I was remembering today how hard it was, many years ago, to go overnight from a beautiful bride to a flawed, not-quite-right burden to the man I had just married. He had plenty to say about what was wrong with me, and proclaimed he was simply not attracted to me. I was devastated. I was too young and naive to call B.S. and I twisted myself into pretzels trying to make it right.

I remember going on a long walk to burn off calories and wondering how it was possible to be so “flabby” when I was tall and wore a size three. I was part angry at the sting of those words in my ear, part defensive and trying to fix it.

Now that I am older and wiser and no longer being abused and lied to, I realize there is no fixing that nonsense. Here is what I would say to my younger self:

Baloney! Why was he attracted enough to marry you and suddenly you’re all wrong??? Flabby??? Maybe he should take a look in the mirror!!! Who has been eating too much of your fine cooking, after all? Not you!!!!

Dear Reader, if you are being told you are not enough, here is what I say to you:

You are beautiful. You are enough. God made you just right. He didn’t make a mistake when He designed you. You are lovable. You are worth loving. You are just fine.

Don’t let anyone tell you different.

Inspiration Board, Old Sign

I love James Busvlogger’s videos! Here he shares a great idea for an inspiration board made from an old sign.

Codependence at the Movies

I was sitting in a movie theater last night watching the latest Brad Pitt movie, Moneyball. (Excellent baseball move, by the way!) Hubby Don and I had gotten there early and the theater was half empty. I thought I would get away with my purse and our jackets piled up in the empty seat next to me. But then just before the movie started, a lady squeezed past us, plunked down on the other side of our loaded-up chair, and asked if the seat were saved. Sigh. You know how that goes.

Normally I don’t pay attention to what the people around me say, but because of all the shuffling just as the movie was starting, I heard the lady say to her robust male companion, now seated right next to me, “Is this seat all right?” He murmured that it was. Pause. Pause. “Are you sure it’s all right?”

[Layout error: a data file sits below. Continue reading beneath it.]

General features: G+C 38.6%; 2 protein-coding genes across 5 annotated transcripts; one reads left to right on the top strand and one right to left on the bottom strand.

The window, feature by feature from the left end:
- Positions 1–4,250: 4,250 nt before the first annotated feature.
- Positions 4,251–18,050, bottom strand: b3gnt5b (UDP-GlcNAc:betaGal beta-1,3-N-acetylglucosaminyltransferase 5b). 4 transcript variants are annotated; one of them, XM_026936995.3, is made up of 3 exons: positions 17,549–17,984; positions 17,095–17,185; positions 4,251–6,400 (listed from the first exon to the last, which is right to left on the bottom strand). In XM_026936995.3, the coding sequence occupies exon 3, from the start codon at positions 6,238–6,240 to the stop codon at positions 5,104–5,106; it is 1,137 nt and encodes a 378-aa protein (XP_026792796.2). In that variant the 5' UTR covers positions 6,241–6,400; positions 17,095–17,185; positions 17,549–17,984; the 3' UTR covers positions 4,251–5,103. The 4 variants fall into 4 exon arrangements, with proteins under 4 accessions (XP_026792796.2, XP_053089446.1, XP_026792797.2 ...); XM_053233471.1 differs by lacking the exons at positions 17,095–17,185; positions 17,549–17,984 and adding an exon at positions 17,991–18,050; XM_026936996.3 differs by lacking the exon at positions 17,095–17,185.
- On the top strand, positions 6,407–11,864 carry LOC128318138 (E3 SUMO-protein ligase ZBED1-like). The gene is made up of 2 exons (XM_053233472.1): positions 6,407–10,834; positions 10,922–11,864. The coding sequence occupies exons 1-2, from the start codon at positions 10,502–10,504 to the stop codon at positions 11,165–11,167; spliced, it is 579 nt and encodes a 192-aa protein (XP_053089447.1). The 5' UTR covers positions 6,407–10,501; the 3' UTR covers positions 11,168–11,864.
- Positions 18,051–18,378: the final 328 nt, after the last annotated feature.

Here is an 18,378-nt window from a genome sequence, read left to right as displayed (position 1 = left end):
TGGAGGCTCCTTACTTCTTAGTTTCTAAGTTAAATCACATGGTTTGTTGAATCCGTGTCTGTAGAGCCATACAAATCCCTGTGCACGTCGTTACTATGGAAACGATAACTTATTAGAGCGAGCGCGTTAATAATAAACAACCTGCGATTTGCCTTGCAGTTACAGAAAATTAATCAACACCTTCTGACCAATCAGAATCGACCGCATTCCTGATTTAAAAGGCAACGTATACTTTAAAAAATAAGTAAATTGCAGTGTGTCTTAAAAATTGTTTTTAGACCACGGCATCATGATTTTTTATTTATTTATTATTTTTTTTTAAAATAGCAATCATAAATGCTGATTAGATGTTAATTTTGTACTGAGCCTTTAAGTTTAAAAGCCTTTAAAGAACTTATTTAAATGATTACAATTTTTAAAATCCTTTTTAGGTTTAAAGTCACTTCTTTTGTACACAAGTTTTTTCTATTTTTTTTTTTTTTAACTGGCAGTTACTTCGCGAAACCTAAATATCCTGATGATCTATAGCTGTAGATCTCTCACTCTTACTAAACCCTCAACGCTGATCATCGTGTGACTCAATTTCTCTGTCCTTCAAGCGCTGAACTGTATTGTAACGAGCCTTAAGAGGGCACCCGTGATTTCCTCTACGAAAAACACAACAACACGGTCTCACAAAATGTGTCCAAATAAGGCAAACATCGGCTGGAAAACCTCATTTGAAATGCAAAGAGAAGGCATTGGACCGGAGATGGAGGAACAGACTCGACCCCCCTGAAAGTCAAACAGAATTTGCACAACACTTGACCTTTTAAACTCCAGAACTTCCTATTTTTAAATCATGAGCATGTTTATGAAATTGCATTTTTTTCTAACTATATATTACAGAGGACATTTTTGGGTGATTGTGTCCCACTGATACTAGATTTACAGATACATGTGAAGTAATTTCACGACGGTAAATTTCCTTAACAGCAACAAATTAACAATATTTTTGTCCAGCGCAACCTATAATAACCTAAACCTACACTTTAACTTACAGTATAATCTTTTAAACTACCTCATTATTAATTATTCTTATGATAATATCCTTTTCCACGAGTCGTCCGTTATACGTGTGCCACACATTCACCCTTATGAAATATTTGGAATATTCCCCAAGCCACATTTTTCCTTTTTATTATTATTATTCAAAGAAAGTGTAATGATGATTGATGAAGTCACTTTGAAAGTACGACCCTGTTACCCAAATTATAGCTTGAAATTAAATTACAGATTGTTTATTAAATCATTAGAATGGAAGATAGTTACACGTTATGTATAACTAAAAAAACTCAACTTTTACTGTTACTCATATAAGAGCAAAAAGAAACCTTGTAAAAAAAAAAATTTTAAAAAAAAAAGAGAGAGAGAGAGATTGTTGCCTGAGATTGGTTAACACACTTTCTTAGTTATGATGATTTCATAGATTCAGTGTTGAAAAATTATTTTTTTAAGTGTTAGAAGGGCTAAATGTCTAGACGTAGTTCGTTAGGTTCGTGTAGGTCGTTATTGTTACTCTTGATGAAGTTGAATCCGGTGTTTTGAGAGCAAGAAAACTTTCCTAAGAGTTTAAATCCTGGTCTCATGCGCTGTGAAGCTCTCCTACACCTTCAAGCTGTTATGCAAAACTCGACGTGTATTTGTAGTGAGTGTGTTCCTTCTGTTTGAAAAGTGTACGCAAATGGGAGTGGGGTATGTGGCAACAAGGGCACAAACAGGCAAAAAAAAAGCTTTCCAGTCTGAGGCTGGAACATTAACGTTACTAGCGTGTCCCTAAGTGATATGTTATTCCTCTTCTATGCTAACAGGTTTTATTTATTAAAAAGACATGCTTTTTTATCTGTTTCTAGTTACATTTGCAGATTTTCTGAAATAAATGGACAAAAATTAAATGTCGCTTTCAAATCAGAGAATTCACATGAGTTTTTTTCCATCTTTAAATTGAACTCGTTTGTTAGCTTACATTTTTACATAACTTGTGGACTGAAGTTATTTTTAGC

Oh no. I don’t know what their story is, but the self-abasing self-doubt, the tentative questioning, as if she were a blank space next to him, instead of a fellow human being perfectly capable of having her own opinion about where they sat . . . she was a People Pleaser.

The reason this sounded so familiar is that I have worked hard for years, as a mature follower of Christ, to move away from the shackles of that kind of thinking. People pleasers think we are loving, giving, and quite possibly the best Christian you can be. We are deluded.

The man sounded perfectly nice. He didn’t demand anything, he didn’t let her stew about whether she had pleased him. These urges to gain his approval were coming from inside her, not from his demanding behavior. I sensed they were in the early, polite stages of a relationship. But if they remain together a long time, her continual urges to check in with him like that will either push him to start considering himself to be above her (if he is prone to that sort of sinful pride), or he will become uncomfortable with her consistently childlike behavior.

What is her best option? Grow up. Grow up!

Paul tells us via the Colossians:

And when you were dead in trespasses and the uncircumcision of your flesh, God made you alive together with him, when he forgave us all our trespasses, erasing the record that stood against us with its legal demands. He set this aside, nailing it to the cross.